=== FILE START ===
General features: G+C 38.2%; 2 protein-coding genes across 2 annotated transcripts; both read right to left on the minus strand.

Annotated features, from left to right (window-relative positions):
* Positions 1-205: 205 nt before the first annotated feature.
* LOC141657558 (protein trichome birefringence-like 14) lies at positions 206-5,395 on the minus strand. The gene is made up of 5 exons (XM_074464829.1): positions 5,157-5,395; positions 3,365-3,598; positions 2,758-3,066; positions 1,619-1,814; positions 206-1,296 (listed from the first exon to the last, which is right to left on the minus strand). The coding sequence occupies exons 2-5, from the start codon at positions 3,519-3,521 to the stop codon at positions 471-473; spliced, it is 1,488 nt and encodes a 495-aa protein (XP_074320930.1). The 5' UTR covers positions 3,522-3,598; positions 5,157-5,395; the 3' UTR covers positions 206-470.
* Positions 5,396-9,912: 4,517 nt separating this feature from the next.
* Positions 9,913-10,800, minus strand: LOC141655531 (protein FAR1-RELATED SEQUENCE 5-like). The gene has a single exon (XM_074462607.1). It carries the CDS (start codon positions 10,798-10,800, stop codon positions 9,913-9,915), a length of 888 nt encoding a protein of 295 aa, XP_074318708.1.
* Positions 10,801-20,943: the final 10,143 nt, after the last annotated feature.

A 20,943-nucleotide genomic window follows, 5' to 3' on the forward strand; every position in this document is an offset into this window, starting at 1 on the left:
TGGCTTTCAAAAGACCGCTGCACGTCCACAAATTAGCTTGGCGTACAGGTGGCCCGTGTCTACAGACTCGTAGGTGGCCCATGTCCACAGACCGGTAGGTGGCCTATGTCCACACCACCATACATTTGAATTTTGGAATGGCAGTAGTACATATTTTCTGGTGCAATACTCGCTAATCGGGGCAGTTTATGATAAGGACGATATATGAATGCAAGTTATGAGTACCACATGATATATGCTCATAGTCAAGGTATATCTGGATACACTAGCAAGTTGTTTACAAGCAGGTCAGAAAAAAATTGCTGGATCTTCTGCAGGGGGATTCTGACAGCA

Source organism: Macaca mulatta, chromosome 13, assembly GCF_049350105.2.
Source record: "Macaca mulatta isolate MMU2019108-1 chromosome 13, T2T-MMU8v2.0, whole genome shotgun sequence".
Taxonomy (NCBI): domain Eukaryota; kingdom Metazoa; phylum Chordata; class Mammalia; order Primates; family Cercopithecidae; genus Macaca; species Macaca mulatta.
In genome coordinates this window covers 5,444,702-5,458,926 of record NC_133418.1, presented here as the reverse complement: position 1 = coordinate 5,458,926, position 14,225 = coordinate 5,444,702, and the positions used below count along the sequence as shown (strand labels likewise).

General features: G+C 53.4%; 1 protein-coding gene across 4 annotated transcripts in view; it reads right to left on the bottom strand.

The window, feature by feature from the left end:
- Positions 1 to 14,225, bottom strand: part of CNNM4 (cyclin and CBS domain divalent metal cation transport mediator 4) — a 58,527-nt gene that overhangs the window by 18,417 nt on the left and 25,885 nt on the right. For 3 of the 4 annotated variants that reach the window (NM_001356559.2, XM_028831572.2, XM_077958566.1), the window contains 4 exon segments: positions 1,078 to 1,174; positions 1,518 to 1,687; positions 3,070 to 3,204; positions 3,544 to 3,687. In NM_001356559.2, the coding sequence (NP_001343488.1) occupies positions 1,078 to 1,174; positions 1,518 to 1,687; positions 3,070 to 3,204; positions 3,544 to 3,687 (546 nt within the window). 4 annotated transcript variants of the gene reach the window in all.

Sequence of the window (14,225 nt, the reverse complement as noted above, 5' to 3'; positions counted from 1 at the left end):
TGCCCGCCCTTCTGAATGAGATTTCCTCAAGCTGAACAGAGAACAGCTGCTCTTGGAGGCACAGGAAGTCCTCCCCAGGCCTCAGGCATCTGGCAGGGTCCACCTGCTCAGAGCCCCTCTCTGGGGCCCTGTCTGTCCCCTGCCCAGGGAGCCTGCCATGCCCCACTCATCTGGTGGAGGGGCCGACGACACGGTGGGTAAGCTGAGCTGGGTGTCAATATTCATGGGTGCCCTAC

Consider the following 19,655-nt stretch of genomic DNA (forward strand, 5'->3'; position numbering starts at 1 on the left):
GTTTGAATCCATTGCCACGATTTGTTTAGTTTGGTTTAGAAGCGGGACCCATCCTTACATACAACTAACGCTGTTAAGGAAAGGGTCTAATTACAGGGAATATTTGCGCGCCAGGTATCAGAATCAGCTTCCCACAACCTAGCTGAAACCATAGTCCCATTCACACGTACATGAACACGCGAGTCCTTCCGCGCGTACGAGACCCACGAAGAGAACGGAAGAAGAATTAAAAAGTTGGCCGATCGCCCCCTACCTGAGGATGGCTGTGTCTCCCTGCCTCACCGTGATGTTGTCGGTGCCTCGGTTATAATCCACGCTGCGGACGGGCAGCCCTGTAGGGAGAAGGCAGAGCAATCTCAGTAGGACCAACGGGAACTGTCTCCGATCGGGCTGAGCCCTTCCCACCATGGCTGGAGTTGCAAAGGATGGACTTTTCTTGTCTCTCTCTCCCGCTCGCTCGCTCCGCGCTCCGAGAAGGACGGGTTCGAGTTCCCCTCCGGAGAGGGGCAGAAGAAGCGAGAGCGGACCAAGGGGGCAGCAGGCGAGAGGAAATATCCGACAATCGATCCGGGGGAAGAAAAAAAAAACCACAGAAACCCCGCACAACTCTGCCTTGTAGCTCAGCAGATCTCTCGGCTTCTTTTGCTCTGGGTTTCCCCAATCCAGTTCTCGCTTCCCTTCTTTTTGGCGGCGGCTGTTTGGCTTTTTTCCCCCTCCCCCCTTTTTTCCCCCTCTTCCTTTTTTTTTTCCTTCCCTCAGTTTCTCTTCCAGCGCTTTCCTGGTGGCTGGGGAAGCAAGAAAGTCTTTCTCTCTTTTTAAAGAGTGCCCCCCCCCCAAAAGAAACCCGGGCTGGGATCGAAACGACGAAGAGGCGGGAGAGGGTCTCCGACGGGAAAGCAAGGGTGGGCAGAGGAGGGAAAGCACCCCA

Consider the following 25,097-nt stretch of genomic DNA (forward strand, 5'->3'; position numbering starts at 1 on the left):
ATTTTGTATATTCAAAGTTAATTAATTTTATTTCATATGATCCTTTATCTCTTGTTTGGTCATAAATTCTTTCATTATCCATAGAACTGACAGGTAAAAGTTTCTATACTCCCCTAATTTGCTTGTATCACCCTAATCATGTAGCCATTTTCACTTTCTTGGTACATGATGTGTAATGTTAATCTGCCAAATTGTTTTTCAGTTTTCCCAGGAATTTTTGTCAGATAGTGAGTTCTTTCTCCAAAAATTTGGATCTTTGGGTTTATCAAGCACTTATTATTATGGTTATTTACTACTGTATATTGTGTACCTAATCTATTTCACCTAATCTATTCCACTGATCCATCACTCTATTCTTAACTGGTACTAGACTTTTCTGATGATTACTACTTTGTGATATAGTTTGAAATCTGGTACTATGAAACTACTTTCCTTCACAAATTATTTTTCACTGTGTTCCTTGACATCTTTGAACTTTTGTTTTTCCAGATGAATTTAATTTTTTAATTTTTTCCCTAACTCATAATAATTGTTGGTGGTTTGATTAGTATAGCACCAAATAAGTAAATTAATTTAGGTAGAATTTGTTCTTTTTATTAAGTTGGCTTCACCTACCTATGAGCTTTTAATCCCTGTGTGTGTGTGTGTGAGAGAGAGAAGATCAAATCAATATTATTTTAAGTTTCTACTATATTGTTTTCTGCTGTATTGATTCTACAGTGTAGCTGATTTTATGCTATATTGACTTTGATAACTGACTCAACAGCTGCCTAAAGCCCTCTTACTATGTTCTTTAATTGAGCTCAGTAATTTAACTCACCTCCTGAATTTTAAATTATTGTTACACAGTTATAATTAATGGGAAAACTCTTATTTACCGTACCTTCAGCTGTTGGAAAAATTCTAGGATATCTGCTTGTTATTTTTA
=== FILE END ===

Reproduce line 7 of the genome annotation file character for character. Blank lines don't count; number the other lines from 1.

* Positions 10,801-20,943: the final 10,143 nt, after the last annotated feature.